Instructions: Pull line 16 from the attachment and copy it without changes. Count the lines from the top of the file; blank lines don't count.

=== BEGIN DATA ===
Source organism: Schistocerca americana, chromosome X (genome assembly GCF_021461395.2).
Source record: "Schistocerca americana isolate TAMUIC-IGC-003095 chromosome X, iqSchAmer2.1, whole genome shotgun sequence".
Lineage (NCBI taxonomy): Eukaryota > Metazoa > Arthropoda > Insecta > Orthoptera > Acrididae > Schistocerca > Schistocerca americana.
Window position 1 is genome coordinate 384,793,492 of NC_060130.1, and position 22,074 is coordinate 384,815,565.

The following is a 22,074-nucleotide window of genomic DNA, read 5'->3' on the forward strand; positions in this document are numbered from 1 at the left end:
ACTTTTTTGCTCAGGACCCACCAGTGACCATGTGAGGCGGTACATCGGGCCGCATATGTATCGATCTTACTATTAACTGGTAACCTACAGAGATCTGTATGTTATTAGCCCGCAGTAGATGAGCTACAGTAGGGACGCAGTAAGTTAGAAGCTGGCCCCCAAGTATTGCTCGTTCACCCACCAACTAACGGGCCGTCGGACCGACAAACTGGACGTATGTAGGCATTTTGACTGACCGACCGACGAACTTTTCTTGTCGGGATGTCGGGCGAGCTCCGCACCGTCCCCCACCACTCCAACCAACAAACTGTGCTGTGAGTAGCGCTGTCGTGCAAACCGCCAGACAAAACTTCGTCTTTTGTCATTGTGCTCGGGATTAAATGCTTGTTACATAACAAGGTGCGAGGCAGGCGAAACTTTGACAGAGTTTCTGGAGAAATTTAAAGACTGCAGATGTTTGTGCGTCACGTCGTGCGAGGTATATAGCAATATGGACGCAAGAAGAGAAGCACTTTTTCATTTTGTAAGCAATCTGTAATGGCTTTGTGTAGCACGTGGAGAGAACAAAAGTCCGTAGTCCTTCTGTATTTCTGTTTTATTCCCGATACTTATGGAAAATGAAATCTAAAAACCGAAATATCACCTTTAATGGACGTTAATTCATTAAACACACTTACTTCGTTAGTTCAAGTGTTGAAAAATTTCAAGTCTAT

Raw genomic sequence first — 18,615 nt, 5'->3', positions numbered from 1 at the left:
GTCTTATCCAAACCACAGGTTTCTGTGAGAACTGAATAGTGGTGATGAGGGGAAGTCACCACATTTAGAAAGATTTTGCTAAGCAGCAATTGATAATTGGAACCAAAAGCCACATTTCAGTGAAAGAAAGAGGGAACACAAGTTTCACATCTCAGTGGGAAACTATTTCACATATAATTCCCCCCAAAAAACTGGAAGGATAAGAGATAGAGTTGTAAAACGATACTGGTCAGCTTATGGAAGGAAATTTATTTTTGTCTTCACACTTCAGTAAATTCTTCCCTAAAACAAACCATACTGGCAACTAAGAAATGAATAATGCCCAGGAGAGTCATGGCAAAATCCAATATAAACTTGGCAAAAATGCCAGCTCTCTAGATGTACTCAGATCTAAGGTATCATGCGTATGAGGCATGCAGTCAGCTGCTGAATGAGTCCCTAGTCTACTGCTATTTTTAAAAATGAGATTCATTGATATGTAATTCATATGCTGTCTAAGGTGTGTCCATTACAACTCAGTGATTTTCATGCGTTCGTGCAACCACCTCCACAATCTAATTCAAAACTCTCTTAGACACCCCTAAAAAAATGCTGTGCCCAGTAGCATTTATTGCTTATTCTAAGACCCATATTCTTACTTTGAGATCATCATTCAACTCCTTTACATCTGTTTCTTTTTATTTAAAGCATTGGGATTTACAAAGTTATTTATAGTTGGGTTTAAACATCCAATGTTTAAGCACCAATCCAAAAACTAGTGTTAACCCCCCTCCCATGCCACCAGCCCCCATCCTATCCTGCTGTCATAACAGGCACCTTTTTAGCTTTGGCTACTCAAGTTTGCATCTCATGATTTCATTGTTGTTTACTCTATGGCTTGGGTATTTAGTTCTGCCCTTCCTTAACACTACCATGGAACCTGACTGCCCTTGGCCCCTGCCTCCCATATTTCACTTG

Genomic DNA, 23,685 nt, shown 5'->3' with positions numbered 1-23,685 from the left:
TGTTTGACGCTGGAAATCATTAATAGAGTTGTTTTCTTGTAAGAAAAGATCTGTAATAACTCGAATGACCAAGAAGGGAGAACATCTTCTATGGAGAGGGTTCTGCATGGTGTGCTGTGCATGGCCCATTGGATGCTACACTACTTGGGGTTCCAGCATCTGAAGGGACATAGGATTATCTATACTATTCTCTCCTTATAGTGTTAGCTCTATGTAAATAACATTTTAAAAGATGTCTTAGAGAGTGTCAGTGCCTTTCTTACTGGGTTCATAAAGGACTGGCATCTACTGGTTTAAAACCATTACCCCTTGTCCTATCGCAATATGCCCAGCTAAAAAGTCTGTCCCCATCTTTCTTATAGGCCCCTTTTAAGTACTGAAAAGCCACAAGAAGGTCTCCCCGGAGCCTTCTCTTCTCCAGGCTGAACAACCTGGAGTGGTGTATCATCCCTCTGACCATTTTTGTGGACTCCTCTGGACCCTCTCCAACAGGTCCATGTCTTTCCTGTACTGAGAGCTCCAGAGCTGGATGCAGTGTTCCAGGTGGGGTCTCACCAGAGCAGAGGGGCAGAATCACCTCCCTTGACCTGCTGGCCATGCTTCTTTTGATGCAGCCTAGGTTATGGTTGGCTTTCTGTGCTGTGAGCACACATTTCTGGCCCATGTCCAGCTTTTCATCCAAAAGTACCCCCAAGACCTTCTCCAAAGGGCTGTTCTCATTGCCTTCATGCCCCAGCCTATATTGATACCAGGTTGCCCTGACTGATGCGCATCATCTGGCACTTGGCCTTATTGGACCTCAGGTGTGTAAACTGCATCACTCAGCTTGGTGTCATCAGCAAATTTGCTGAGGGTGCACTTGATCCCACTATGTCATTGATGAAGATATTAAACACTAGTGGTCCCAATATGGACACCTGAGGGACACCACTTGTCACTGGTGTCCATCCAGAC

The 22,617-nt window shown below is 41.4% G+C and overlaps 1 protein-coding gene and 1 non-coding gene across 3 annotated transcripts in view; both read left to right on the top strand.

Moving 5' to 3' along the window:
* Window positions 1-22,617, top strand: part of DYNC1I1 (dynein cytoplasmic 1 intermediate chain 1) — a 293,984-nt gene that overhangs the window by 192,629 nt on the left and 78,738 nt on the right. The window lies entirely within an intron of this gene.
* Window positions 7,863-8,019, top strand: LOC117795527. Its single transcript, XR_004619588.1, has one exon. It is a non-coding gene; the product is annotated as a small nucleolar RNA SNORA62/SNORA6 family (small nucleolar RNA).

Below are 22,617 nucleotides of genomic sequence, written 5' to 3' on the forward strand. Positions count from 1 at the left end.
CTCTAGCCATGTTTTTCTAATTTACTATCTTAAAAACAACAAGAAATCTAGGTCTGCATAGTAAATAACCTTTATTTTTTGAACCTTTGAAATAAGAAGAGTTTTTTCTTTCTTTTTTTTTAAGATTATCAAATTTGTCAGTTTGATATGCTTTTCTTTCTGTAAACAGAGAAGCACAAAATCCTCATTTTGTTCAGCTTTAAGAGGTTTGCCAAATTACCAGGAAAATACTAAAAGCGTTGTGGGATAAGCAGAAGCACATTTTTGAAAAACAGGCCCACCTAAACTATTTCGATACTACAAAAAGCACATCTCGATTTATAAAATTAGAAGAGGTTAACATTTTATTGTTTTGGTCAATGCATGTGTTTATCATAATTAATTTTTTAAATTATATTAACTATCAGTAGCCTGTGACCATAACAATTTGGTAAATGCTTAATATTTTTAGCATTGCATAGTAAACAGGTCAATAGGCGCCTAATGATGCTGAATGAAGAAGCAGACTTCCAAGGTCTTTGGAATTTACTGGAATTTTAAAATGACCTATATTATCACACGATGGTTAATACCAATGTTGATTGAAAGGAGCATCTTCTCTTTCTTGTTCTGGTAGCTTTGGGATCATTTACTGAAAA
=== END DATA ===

CTCTAGCCATGTTTTTCTAATTTACTATCTTAAAAACAACAAGAAATCTAGGTCTGCATAGTAAATAACCTTTATTTTTTGAACCTTTGAAATAAGAAGAGTTTTTTCTTTCTTTTTTTTTAAGATTATCAAATTTGTCAGTTTGATATGCTTTTCTTTCTGTAAACAGAGAAGCACAAAATCCTCATTTTGTTCAGCTTTAAGAGGTTTGCCAAATTACCAGGAAAATACTAAAAGCGTTGTGGGATAAGCAGAAGCACATTTTTGAAAAACAGGCCCACCTAAACTATTTCGATACTACAAAAAGCACATCTCGATTTATAAAATTAGAAGAGGTTAACATTTTATTGTTTTGGTCAATGCATGTGTTTATCATAATTAATTTTTTAAATTATATTAACTATCAGTAGCCTGTGACCATAACAATTTGGTAAATGCTTAATATTTTTAGCATTGCATAGTAAACAGGTCAATAGGCGCCTAATGATGCTGAATGAAGAAGCAGACTTCCAAGGTCTTTGGAATTTACTGGAATTTTAAAATGACCTATATTATCACACGATGGTTAATACCAATGTTGATTGAAAGGAGCATCTTCTCTTTCTTGTTCTGGTAGCTTTGGGATCATTTACTGAAAA